Sensor firm Velodyne ‘baffled’ by Uber self-driving death

The firm that designed the sensors on the Uber self-driving car that killed a woman this week has said its technology was not to blame.

San Jose-based Velodyne told the BBC it was “baffled” by the incident, adding its equipment was capable of seeing in the dark.

Elaine Herzberg, 49, was struck by the car late on Sunday night in Tempe, Arizona. She died in hospital.

The investigation into what caused her death is ongoing.

Video of the incident was published by investigators earlier on Wednesday. It showed Ms Herzberg walking with her bicycle, away from a pedestrian crossing. Neither the car – nor its human driver – reacted.

A spokeswoman for Uber told the BBC it would not comment on Velodyne’s view while the inquiry took place.

‘Can see perfectly well’

Velodyne’s Lidar sensors are used by a number of companies testing self-driving cars on public roads today.

Lidar is a type of radar that essentially gives the car the ability to “see” what is around it.

Velodyne Lidar president Marta Hall told the BBC it would not be advising its customers to halt tests in the wake of the Arizona death because “we do not believe the accident was due to Lidar”.

Instead, the company is pointing to Uber’s on-board computer as potentially being to blame, Ms Hall said.

“Our Lidar can see perfectly well in the dark, as well as it sees in daylight, producing millions of points of information.

“However, it is up to the rest of the system to interpret and use the data to make decisions. We do not know how the Uber system of decision-making works.”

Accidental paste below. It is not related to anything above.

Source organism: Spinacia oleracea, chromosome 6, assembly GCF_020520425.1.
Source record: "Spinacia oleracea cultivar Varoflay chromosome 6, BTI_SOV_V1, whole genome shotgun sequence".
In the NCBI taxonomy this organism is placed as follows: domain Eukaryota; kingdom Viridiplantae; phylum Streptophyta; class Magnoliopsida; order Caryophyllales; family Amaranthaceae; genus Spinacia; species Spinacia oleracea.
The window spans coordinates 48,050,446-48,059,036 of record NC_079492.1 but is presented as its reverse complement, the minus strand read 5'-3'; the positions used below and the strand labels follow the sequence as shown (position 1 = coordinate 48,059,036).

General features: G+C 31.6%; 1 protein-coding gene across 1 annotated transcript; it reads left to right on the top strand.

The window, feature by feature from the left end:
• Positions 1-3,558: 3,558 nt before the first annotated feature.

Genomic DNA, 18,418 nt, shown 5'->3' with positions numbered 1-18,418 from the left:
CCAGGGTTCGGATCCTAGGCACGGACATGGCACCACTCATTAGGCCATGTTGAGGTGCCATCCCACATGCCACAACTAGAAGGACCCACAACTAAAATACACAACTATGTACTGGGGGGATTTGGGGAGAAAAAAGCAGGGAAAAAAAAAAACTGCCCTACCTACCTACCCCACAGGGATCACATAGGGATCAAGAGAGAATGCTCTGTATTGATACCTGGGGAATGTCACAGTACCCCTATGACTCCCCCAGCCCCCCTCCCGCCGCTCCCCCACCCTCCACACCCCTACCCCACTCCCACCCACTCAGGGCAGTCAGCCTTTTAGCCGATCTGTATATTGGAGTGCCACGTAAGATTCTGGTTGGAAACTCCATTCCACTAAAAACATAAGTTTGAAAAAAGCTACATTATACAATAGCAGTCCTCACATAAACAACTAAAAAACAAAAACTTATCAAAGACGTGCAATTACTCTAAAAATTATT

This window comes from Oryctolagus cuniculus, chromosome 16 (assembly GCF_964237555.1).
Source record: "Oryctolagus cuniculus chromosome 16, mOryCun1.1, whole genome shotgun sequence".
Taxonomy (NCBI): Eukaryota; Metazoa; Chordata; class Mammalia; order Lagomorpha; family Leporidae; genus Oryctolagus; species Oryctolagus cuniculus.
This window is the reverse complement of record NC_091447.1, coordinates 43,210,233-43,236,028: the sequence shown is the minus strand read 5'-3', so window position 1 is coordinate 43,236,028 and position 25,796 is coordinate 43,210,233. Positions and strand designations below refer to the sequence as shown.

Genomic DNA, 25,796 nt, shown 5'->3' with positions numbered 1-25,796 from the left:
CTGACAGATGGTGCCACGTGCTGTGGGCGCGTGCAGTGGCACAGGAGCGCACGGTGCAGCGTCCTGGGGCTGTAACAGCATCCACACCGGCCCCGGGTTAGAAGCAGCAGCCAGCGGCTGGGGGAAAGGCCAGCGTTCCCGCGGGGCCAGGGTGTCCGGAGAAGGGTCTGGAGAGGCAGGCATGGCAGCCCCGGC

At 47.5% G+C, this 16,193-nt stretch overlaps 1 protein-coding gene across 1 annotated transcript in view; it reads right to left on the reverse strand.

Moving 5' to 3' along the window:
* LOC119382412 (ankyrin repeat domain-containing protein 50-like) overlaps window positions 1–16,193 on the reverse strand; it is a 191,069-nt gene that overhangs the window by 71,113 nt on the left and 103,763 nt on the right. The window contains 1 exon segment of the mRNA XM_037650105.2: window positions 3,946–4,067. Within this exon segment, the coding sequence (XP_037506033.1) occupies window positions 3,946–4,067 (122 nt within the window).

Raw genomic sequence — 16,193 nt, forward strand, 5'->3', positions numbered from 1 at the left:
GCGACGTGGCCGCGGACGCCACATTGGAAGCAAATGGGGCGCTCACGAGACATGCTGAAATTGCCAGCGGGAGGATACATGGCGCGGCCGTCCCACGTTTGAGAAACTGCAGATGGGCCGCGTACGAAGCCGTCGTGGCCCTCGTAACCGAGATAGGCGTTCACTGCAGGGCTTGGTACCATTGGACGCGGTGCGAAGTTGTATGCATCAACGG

Software accusation

While it makes use of third-party hardware, Uber’s self-driving cars use software developed in house.

Uber has suspended its self-driving programme – which was taking place in four US cities – until it knows more about what happened.

The firm’s chief executive Dara Khosrowshahi said of the incident: “We’re thinking of the victim’s family as we work with local law enforcement to understand what happened.”

Velodyne said it had not been in contact with Uber about the incident, but was in the process of preparing to speak to investigators.

The National Traffic Safety Board said it was working on a preliminary report to be published within the next few weeks – a fuller conclusion will not be made for several months.

Ms Hall added: “We are very sad, sorry, and worried for the future of a project which is intended to save lives.”

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Uber self-driving crash: Footage shows moment before impact

Police have released two videos showing the moments leading up to a fatal crash involving a self-driving Uber car in Tempe, Arizona, on Sunday.

In the 14-second video, the autonomous vehicle is seen failing to slow down before hitting Elaine Herzberg, 49, who is walking her bike across the road.

One video shows dashcam footage of the impact. The other, an Uber operator monitoring the car’s controls.

Uber has suspended self-driving tests in North America following the crash.

In footage released on Wednesday by the Tempe police department, the human Uber operator sitting inside the Volvo appears to be looking down at something while the vehicle is travelling in autonomous mode.

Moments later, the woman appears visibly shocked as she looks up to see Ms Herzberg crossing the highway in their path seconds before impact.

“The video is disturbing and heartbreaking to watch, and our thoughts continue to be with Elaine’s loved ones,” Uber said in a statement.

“Our cars remain grounded, and we’re assisting local, state and federal authorities in any way we can,” the statement added.

Police said the accident happened on Sunday night, adding that Ms Herzberg had not been using a pedestrian crossing.

Ms Herzberg was taken to a local hospital following the collision but died of her injuries.

The US National Highway Traffic Safety Administration and the National Transportation Safety Board earlier said they would be investigating the incident in Tempe.

While self-driving cars have been involved in multiple accidents, it is thought to be the first time an autonomous car has been involved in a fatal collision with a pedestrian.